|The Penthouse 5|
|Origin||Oak Cliff, Texas, United States|
|The WordD, the Gentlemen|
The Penthouse 5 were an American garage rock band from Oak Cliff, Texas, a suburb of Dallas and were active from 1964-1967. The band's style was highly influenced by popular British act, such as of the Beatles and the Kinks, as well as the folk rock of the Byrds. In 1967 they shortened their name to the Penthouse and also began to play occasional gigs with a horn section as a soul outfit under the name of Dr. William's Soul Emporium.
The Penthouse 5 were formed in 1964 in Oak Cliff, Texas, a borough of Dallas, Texas, not far from where Stevie Ray Vaughan lived. Their initial moniker was the Four Barrels, named after the type of carburetor, and their original membership consisted of Walter Buchanan (vocals), Justin Brown (lead guitar), Steve Wood (rhythm guitar, keyboards, and vocals), and Bill Looney (rhythm guitar, later bass), and Mark Porter (drums). By 1965 the band had changed their name to the Penthouse 5, an idea recommended by bassist Bill Looney, to imply that they were "top of the heap." Their lead singer Water Buchanan departed, but Mark Porter introduced the band to Rob Graham, who replaced Walter on vocals. They played regular gigs at the Rocket Roller Rink, as well as teen clubs such as the Pit, the Studio Club, the 3 Thieves, the Panther Club, the Fantasmagoria, and Louann's, and won several battles of the bands including their first which as held at Broadway Skateland competing against local acts The Gentlemen and the Untouchables. After winning another contest they secured a spot on a local Channel 11 TV show, Hi-Ho-Shebang, in November 1965. The band played beyond the Dallas/Fort Worth area throughout Texas and Louisiana.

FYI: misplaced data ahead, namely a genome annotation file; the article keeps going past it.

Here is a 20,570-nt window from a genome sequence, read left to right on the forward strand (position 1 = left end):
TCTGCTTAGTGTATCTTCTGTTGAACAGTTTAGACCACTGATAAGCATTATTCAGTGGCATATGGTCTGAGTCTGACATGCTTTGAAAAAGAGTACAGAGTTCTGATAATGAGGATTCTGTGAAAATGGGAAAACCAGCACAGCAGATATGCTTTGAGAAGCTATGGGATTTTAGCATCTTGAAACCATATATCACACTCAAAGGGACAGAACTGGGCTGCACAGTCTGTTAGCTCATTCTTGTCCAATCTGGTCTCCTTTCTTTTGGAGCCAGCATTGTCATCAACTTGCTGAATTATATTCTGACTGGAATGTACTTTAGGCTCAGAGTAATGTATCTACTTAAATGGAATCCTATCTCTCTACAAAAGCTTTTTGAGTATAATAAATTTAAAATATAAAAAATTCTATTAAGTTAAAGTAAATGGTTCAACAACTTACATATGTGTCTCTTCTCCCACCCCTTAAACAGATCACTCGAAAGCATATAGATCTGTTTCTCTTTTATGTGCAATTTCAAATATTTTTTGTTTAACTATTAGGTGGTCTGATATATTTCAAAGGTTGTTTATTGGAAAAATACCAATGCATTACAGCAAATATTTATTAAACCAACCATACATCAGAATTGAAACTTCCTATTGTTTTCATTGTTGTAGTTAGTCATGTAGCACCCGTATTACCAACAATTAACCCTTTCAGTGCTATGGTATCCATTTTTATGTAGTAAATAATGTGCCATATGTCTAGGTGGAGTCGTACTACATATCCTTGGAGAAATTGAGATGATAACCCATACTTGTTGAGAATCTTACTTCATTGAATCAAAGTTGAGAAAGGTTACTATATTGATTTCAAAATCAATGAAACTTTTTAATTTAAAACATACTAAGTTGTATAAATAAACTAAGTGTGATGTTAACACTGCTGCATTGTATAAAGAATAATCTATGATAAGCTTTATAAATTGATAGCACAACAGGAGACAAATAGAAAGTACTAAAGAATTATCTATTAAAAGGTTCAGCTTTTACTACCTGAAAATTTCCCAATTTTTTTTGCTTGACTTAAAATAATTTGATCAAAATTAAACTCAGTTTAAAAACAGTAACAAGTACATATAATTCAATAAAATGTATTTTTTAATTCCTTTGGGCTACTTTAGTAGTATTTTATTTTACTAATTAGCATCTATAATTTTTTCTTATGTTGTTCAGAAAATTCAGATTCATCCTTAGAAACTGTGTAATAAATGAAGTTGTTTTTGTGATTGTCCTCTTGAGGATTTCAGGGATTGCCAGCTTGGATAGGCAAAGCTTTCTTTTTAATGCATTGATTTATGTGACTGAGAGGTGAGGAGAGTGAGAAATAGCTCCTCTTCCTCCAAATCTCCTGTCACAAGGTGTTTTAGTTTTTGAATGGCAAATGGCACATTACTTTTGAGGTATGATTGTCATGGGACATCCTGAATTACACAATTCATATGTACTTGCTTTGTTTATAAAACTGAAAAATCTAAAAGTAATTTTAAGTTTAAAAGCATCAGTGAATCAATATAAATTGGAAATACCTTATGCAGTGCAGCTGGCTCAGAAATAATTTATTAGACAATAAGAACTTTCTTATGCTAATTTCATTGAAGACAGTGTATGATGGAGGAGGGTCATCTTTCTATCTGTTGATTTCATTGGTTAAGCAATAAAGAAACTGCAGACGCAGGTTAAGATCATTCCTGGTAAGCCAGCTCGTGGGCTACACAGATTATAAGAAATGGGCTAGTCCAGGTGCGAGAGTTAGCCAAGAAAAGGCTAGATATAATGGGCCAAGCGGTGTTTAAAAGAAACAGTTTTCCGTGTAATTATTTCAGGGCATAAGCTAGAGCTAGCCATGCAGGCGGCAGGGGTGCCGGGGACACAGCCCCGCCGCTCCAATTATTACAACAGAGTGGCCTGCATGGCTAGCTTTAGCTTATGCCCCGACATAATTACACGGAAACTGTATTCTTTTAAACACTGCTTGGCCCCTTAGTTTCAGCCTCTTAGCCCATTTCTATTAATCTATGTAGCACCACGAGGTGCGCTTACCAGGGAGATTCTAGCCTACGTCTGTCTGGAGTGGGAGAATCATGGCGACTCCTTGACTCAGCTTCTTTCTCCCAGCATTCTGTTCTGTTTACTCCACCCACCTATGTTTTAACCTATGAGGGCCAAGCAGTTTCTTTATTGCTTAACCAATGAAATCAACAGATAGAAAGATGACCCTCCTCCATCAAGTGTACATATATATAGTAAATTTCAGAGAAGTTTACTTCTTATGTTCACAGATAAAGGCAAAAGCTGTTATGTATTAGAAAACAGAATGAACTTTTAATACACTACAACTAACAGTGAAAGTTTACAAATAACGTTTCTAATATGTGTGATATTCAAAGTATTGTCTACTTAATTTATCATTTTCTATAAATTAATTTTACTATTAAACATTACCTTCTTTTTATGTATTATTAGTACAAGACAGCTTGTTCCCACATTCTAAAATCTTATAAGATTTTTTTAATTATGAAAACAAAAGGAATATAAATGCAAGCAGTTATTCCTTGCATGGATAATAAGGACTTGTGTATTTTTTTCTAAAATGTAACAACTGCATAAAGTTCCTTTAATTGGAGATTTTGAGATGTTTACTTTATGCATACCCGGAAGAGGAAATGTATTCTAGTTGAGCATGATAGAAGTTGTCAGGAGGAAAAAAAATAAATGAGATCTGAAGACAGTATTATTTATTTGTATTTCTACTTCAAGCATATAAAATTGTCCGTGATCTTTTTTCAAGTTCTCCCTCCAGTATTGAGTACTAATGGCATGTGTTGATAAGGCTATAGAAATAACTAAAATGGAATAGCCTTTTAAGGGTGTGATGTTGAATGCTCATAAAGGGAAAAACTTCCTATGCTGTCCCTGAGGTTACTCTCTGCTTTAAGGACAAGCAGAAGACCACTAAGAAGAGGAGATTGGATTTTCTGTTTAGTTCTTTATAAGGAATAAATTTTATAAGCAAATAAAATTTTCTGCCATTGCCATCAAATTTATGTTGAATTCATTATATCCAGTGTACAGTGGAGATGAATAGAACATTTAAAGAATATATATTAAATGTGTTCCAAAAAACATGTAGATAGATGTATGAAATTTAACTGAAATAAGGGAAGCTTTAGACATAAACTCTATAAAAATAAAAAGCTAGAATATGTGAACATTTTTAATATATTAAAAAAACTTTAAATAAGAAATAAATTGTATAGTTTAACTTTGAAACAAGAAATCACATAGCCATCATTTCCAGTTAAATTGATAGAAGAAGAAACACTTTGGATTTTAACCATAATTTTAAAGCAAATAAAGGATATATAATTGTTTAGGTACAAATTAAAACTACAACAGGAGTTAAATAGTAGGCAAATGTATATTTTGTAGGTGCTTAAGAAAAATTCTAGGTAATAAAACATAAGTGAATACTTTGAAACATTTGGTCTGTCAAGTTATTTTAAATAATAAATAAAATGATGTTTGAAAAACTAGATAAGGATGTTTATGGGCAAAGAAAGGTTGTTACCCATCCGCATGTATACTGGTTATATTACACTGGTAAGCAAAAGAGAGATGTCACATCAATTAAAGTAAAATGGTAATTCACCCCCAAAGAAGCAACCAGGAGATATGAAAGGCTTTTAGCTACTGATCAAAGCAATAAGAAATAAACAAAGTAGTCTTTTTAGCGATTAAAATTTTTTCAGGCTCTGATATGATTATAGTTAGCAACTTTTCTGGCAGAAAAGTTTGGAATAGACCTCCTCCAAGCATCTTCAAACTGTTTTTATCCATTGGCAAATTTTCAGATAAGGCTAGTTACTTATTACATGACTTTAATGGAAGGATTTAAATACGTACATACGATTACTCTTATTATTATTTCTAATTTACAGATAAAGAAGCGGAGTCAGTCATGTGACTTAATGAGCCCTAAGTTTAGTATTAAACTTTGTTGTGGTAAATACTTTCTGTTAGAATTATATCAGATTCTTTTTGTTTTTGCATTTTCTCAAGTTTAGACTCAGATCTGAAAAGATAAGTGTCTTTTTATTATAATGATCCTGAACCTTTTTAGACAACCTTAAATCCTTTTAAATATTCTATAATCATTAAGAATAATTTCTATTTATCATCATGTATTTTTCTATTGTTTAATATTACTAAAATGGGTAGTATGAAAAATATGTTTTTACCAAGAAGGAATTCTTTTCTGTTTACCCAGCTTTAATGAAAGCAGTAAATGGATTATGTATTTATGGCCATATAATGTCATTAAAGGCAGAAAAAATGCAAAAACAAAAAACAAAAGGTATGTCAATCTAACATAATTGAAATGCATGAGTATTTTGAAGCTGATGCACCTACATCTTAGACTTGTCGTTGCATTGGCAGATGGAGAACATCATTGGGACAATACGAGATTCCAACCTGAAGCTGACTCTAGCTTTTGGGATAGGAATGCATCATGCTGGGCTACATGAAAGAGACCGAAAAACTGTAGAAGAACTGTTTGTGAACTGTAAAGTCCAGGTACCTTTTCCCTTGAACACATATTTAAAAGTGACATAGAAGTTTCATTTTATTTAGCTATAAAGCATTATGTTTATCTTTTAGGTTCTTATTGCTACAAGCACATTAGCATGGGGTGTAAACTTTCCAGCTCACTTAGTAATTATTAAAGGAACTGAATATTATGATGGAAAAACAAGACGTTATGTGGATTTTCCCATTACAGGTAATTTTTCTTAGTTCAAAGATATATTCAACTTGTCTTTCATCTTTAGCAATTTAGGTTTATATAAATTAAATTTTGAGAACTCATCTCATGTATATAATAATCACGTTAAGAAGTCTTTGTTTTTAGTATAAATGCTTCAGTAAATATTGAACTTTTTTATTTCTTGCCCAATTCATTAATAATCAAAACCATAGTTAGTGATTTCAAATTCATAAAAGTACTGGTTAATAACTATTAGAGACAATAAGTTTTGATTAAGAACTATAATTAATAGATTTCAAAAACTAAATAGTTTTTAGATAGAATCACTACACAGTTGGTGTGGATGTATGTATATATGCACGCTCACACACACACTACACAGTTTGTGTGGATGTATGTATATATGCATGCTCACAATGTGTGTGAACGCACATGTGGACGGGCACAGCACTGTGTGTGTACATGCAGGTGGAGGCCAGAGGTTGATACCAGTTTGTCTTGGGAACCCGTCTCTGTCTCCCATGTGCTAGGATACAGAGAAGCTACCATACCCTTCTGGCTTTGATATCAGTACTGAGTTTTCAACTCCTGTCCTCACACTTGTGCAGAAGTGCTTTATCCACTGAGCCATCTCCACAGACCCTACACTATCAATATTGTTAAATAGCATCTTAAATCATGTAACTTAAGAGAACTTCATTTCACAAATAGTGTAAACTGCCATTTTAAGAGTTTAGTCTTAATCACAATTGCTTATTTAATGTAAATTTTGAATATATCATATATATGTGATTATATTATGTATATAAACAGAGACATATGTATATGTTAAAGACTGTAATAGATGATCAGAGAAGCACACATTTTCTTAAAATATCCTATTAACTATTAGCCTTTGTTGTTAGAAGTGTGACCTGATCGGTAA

Bass payer Bill Looney's father, an attorney, was the band's manager and would represent other Dallas area bands such as Kempy and the Guardians, as well as start Solar Records, the label for whom the group would record their first single, the Rob Graham-penned "Bad Girl" b/w "Don't Mess Around With My Dream," written by fellow Dallas musician Ron Price. It was recorded at Sellers Studio and Summit Studio, produced by Edwin Greines. In late 1966, singer Rob Graham was fired by Looney's father the band's manager, a decision that drove Brown and Porter out of the band's lineup as well. They were replaced by Jon Williams (vocals, keyboards, harmonica), who had played with the By Fives and the WordD, Richard "Lurch" Keathley (lead guitar, vocals), who had also been a member of the WordD and Mike Echart (drums).
The band shortened their name to the Penthouse, and recorded another half dozen records with producer Edward Greines for the Solar and Hawk labels. Their sound retained some of its prior Beatles' influence in songs such as "You're Gonna Make Me," which was previously recorded by the WordD and released as a single on the Hawk label, backed with "Don't Mess Around with My Dream," but became heavier and more serious. They also sometimes performed under the name Dr. William's Soul Emporium as a soul group with a horn section consisting of Larry Hullett on trumpet and Scott Sanford on saxophone. Dale Hawkins, who had written "Suzie Q," worked with them as the A&R man during recording "Don't Mess Around." In late 1967, the band broke up when Steve Wood moved to California, where he came to lead a band called the New Life, and later played with The Pointer Sisters and Kenny Loggins. The rest of the group's members ceased to be active in music.
In the years since their breakup, the Penthouse 5's work has come to the attention of garage rock enthusiasts and collectors and has been included on several compilations such as The Penthouse 5 - The WordD Is Love!, released on Collectibles Records, which includes all of their recorded work, along with that of fellow Dallas cohorts, the WordD, and Texas Punk 1966 Vol.4 - Dallas Psychedelic Gold From The 60's.